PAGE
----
As it stands, The Walking Dead is possibly one of the better takes on the zombie genre thus far: the message and point of the show isn’t about the undead themselves, but the world around the survivors. Zombies stories have been rife with allegory, and both print and motion picture versions do exactly that.

A standout moment in Sunday’s episode saw some discussion as to how people hadn’t prepared for the events that transpired. Given the political climate present in the country at the moment, it’s not a hard leap to imagine. Zombie fiction tends to lend itself well to a libertarian dream of a more down to earth rule of law, without the worries of infrastructure and government, living on one’s own wits and instructs. Then there’s the guns.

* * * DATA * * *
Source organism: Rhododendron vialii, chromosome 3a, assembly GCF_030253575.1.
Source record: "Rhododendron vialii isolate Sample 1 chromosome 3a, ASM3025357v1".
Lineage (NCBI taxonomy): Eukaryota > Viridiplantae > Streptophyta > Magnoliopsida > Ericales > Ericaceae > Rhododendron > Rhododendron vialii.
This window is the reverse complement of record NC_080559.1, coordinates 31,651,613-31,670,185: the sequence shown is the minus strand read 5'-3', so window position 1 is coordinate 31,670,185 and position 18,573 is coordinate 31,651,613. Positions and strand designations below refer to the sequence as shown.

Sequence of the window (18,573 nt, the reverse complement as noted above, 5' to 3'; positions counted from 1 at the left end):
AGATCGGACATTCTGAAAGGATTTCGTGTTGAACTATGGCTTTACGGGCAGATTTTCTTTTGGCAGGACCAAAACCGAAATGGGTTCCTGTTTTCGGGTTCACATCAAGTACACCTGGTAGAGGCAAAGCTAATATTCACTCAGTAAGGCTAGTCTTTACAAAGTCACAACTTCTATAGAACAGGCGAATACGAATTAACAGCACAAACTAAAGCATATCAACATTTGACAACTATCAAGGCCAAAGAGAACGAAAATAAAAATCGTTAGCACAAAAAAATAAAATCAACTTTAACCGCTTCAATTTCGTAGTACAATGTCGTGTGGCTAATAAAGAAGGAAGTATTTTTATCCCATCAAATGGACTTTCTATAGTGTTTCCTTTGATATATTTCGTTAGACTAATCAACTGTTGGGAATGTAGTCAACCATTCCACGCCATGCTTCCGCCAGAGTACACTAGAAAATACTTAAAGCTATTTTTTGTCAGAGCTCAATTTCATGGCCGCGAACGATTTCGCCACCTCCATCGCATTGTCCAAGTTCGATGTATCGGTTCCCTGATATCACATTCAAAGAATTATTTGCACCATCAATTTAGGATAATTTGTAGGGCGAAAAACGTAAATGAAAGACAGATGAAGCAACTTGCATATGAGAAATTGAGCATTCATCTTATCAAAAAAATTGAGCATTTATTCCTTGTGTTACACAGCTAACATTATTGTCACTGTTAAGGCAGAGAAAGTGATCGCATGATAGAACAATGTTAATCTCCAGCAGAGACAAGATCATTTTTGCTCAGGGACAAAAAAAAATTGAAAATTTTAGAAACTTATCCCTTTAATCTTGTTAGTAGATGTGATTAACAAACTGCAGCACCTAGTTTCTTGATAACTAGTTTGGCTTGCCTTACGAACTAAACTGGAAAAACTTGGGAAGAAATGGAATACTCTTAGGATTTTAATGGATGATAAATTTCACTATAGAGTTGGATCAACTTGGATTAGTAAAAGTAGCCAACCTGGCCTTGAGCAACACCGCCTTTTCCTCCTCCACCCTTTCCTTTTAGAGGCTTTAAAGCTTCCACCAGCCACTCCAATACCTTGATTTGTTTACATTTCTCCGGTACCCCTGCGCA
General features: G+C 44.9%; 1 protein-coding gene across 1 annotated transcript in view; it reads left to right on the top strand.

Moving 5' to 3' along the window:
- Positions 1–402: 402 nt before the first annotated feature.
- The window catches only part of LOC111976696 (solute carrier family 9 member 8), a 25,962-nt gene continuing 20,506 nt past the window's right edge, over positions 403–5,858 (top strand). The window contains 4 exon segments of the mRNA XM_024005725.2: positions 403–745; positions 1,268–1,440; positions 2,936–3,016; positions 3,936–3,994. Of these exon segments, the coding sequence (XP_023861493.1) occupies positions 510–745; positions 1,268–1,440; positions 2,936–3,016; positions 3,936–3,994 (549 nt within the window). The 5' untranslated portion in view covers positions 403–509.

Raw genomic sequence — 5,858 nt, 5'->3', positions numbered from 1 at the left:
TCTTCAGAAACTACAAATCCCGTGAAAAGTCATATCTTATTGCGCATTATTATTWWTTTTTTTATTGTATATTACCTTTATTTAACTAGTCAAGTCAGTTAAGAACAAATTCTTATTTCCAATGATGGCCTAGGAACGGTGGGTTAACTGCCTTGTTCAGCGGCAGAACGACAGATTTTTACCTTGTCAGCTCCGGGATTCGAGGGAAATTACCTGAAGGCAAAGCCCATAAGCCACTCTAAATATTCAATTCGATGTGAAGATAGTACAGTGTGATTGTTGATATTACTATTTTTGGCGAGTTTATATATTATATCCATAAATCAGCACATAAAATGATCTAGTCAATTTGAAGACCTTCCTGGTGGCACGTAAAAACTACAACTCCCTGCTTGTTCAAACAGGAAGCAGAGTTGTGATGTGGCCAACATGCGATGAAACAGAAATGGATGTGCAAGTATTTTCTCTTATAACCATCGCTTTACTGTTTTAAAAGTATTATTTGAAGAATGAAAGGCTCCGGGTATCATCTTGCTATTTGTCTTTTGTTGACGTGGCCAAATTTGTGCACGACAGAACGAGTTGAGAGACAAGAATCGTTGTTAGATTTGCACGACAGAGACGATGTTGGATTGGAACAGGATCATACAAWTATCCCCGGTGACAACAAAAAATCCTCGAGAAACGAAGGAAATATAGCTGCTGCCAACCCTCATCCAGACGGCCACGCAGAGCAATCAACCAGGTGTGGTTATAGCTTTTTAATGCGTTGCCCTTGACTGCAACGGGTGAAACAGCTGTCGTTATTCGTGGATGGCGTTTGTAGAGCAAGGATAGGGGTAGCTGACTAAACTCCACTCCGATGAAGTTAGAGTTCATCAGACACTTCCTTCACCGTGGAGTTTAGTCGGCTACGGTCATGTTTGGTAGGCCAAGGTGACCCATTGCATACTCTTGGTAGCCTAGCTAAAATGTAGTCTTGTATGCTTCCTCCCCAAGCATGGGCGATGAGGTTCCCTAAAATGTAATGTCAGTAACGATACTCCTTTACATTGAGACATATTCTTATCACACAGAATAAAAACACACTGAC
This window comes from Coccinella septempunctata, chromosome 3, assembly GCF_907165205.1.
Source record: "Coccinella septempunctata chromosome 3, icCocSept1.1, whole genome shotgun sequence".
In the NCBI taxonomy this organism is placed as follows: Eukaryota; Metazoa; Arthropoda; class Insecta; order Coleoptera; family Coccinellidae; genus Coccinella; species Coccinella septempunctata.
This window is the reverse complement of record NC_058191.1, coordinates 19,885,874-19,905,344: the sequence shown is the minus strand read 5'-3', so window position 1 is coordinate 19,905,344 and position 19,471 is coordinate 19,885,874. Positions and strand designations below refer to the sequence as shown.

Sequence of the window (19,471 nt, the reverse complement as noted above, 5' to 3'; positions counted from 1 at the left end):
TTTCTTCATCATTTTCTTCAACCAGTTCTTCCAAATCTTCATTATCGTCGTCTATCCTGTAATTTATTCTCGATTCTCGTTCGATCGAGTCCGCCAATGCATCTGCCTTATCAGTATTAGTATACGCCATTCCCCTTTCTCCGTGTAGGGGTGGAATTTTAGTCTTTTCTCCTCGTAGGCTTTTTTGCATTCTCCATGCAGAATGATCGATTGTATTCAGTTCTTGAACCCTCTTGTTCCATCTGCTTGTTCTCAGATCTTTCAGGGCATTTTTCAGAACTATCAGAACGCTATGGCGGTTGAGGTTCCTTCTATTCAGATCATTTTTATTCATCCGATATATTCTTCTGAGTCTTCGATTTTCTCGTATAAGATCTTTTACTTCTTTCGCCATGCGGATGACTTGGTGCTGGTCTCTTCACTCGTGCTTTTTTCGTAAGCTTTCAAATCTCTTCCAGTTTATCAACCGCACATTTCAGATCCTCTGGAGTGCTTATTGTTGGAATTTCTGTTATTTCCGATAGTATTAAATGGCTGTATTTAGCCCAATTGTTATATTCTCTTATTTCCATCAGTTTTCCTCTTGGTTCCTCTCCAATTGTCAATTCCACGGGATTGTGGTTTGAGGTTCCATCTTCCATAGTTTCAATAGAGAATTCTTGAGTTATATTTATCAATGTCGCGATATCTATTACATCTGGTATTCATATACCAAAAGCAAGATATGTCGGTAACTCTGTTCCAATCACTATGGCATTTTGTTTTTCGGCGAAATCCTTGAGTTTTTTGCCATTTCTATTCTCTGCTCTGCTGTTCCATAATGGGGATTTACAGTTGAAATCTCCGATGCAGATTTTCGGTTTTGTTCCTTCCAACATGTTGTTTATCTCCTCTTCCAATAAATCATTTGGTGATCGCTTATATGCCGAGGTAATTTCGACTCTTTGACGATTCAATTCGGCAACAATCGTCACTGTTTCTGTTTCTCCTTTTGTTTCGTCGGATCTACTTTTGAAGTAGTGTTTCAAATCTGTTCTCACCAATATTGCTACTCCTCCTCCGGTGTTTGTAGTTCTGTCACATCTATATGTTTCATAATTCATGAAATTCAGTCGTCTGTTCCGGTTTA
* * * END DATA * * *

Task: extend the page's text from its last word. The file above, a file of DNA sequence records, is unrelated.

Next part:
The decline of the U.S. economy is something that has been at the forefront of political and economic news for almost two years, and I can’t help but wonder if shows such as Jericho (cancelled after a season and revived, only to be cancelled again) would have better succeeded if it had aired just a couple of years later. Other shows that have reflected the political feelings of the day have done well critically, such as SyFy’s Battlestar Galactica, HBO’s True Blood or Fox’s 24. While this isn’t a singular contributing factor, relevancy is something that a public audience will relate and respond to.

Here, amongst the shambling zombies, there’s a good set of themes that the series seems to have picked up on and incorporated into its storylines. In addition to the rise in popularity of the zombies themselves, The Walking Dead has an exceptionally bright future. Indeed, it’s already been renewed for a second season to follow up the first six episodes that compose the first season.